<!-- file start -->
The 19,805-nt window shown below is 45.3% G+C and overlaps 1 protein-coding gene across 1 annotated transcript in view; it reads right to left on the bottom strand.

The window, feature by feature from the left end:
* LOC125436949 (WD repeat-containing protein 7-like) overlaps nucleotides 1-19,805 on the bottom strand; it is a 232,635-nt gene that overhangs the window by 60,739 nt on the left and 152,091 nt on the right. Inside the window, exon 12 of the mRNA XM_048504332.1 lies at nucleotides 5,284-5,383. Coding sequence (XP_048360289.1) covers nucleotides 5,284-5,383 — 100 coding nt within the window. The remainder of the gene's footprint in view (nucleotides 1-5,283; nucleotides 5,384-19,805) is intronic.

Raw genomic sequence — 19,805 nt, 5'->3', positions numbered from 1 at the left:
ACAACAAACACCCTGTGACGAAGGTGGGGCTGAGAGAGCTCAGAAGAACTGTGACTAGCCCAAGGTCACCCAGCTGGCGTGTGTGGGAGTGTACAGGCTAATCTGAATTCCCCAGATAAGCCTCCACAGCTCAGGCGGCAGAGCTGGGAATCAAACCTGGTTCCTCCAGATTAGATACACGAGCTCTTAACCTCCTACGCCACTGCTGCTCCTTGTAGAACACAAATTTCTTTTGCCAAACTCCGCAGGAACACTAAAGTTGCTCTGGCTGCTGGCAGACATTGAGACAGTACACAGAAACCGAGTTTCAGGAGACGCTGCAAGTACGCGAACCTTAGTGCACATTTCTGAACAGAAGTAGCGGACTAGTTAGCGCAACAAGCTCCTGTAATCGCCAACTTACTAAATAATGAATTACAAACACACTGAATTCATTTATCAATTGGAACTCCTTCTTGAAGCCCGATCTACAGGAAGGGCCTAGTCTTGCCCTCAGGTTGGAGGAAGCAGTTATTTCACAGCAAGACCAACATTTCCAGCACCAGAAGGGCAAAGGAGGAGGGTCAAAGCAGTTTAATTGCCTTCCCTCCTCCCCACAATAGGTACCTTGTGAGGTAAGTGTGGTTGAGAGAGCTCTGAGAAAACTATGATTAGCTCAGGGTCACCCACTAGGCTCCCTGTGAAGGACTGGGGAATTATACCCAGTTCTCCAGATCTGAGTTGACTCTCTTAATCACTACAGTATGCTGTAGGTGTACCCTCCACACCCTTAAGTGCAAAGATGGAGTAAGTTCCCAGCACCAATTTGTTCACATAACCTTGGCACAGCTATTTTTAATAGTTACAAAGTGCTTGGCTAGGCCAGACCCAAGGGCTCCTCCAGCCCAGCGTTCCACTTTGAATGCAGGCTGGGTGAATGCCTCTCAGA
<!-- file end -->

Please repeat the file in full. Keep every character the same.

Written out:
The 19,805-nt window shown below is 45.3% G+C and overlaps 1 protein-coding gene across 1 annotated transcript in view; it reads right to left on the bottom strand.

The window, feature by feature from the left end:
* LOC125436949 (WD repeat-containing protein 7-like) overlaps nucleotides 1-19,805 on the bottom strand; it is a 232,635-nt gene that overhangs the window by 60,739 nt on the left and 152,091 nt on the right. Inside the window, exon 12 of the mRNA XM_048504332.1 lies at nucleotides 5,284-5,383. Coding sequence (XP_048360289.1) covers nucleotides 5,284-5,383 — 100 coding nt within the window. The remainder of the gene's footprint in view (nucleotides 1-5,283; nucleotides 5,384-19,805) is intronic.

Raw genomic sequence — 19,805 nt, 5'->3', positions numbered from 1 at the left:
ACAACAAACACCCTGTGACGAAGGTGGGGCTGAGAGAGCTCAGAAGAACTGTGACTAGCCCAAGGTCACCCAGCTGGCGTGTGTGGGAGTGTACAGGCTAATCTGAATTCCCCAGATAAGCCTCCACAGCTCAGGCGGCAGAGCTGGGAATCAAACCTGGTTCCTCCAGATTAGATACACGAGCTCTTAACCTCCTACGCCACTGCTGCTCCTTGTAGAACACAAATTTCTTTTGCCAAACTCCGCAGGAACACTAAAGTTGCTCTGGCTGCTGGCAGACATTGAGACAGTACACAGAAACCGAGTTTCAGGAGACGCTGCAAGTACGCGAACCTTAGTGCACATTTCTGAACAGAAGTAGCGGACTAGTTAGCGCAACAAGCTCCTGTAATCGCCAACTTACTAAATAATGAATTACAAACACACTGAATTCATTTATCAATTGGAACTCCTTCTTGAAGCCCGATCTACAGGAAGGGCCTAGTCTTGCCCTCAGGTTGGAGGAAGCAGTTATTTCACAGCAAGACCAACATTTCCAGCACCAGAAGGGCAAAGGAGGAGGGTCAAAGCAGTTTAATTGCCTTCCCTCCTCCCCACAATAGGTACCTTGTGAGGTAAGTGTGGTTGAGAGAGCTCTGAGAAAACTATGATTAGCTCAGGGTCACCCACTAGGCTCCCTGTGAAGGACTGGGGAATTATACCCAGTTCTCCAGATCTGAGTTGACTCTCTTAATCACTACAGTATGCTGTAGGTGTACCCTCCACACCCTTAAGTGCAAAGATGGAGTAAGTTCCCAGCACCAATTTGTTCACATAACCTTGGCACAGCTATTTTTAATAGTTACAAAGTGCTTGGCTAGGCCAGACCCAAGGGCTCCTCCAGCCCAGCGTTCCACTTTGAATGCAGGCTGGGTGAATGCCTCTCAGA